Why do we have computers in our pockets if we cannot increase our productivity? I am all for having a fun game or two, but if your device is just sitting in your pocket collecting dust — then perhaps you should switch back to a feature-phone, eh?
Whether you use Android or iOS, the big players in the productivity app arena are the same and here I will highlight the best cross-platform apps for you to choose from!
EverNote. This utility of all utilities is probably the best swiss army knife of note taking applications there is on the market today. With the ability to clip from websites, send notes via email or phone, adding voice to notes, advanced collaboration features — this one app simply has and does it all! See the power here –>
TickTick. Need a to do list application? This is for you. Google sign in, sync accross multiple devices, web interface and multiple lists that you can track — need I say more?
Buffer. Have multiple social media accounts that you want to manage and manipulate at one centralized location? Buffer has the tools to allow you to do that. In addition, you can track the success of what you share and schedule when your posts go out! Nothing short of excellent.
LastPass. Password managers are abundant nowadays, but with password generation built in and over the top security being used to secure your credentials, look no further. The iOS app even allows for unlocking the password vault with TouchID to ensure the most security on your device.
BetterNet. What is BetterNet? It is a cross-platform VPN client that will secure your data as it’s transferred over the internet. More important is that you secure yourself when you are on a network that you are not familiar with (ie. Starbucks Wifi, Airport Wifi, etc) as these are breeding grounds for attack. Some believe that VPN does not work and does not conceal you data, tell the non-believers that they are 100% wrong not even ISPs can tell what you are sending because it is through a secure tunnel. (end points does not equal packets) Want to know why you should have and utilize VPN?
These top productivity tools are sure to brighten your technological day! All of these have equal iOS, Android and Chrome counterparts!!
The latest Chromebox from ASUS is bringing us techies a lot of excitement — rightfully so.
As a Chromebook owner, it is easy to see the delights and appeal of this friendly and easy to use OS (essentially Google Chrome with extensions and web apps) and see the power of having a small Chromebox (desktop version of the Chromebook) attached to a large display, such as your HD TV.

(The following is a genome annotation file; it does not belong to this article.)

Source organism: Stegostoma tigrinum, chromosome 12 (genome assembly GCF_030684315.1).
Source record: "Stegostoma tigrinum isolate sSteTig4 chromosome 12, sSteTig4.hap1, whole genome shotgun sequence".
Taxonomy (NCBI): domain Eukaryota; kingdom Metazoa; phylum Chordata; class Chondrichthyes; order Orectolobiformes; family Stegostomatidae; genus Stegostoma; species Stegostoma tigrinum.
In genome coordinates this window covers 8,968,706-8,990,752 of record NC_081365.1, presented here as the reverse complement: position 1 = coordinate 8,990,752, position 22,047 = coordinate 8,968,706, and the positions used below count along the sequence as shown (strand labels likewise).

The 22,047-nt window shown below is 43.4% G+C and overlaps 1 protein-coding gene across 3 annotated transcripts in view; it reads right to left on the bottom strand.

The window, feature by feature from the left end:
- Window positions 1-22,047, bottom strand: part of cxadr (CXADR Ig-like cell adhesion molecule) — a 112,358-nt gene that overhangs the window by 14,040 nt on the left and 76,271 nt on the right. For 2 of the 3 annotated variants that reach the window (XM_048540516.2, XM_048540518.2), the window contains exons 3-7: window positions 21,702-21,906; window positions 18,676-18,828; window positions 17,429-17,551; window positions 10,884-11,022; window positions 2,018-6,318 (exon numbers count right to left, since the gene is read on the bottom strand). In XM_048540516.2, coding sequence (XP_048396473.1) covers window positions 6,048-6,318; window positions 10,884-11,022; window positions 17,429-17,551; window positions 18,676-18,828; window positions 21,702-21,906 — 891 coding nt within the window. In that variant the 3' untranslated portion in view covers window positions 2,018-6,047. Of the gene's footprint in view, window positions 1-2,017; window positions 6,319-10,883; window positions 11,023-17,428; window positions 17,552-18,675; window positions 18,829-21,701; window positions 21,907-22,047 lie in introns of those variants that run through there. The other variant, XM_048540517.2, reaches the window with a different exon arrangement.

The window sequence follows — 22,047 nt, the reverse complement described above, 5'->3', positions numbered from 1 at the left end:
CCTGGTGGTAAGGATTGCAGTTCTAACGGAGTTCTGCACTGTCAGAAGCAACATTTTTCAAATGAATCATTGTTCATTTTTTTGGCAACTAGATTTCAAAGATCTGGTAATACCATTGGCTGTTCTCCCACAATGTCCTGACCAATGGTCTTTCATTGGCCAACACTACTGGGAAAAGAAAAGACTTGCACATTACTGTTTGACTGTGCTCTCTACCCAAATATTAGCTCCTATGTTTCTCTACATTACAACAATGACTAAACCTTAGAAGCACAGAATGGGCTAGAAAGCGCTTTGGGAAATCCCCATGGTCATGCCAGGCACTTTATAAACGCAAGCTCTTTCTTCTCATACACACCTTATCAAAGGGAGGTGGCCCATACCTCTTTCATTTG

Think of the possibilities of having a desktop operating system on your TV. The entire internet will be right on front of you with no compromise. Google TV attempts to bridge the gap between an app ecosystem in Android and some say that it has not been successful. As a Google TV owner, it is a great experience with a few shortcomings; however, this solution might be viable due to the ability to bring the entire Chrome ecosystem to your set. Note, this is not the first Chromebox just the first Chromebox with this small form factor.
Bottom line: Grab a wireless keyboard and mouse and you have a full entertainment system in front of your eyes. This is definitely a step up from Google TV, which is missing critical apps such as Hulu Plus.
Google Chrome, to the non-technological observer, this may seem like a very lightweight application by it’s looks and performance. However, once you get in deep and dive under the hood you will be horrified. Let me start off by saying Chrome is robust in it’s own right; however, with the way that it hogs memory it will not receive my seal of approval just yet.
When it comes down to mobile devices, Chrome is the way to go. The browser is fast, memory unobtrusive, sleek, and all-around beautifully designed. On the other hand, on the desktop, this beast is a complete resource hog. I am totally enthralled in the Google ecosystem, between my Nexus devices and content from Google Play — I am Google to the core. However, for some reason, I cannot seem to drop Mozilla Firefox, which has been my browser of choice since it was 0.4 Beta (thanks to Kevin Rose). Why? The answer is simple, Firefox used to be a memory hog; but, Mozilla realized this and corrected the issue. This browser is far less bloated that it has ever been, performs exceptionally and renders web pages like non other.
Now, let’s take a look at Chrome. Being a Google user, I felt the need to give Chrome a true end to end test. From the outside looking in Chrome looks like it uses no memory at all. However, when you view your processes on the task manager you will notice that for every tab you create in the browser Chrome is essentially creating another instance of itself. Why? Firefox doesn’t do this, it manages all open tabs in one browser instance instead of virtually creating a separate instance for every tab. This is why Chrome falls to 2nd place in my browser ranking.
Bottom line: If Chrome fixes its memory issues, there would be no reason for me to stay with Firefox for my desktop browser of choice or at least let them duel it out on my machine.
Tech for the masses, meant to empower, educate and inform by Dexter Johnson.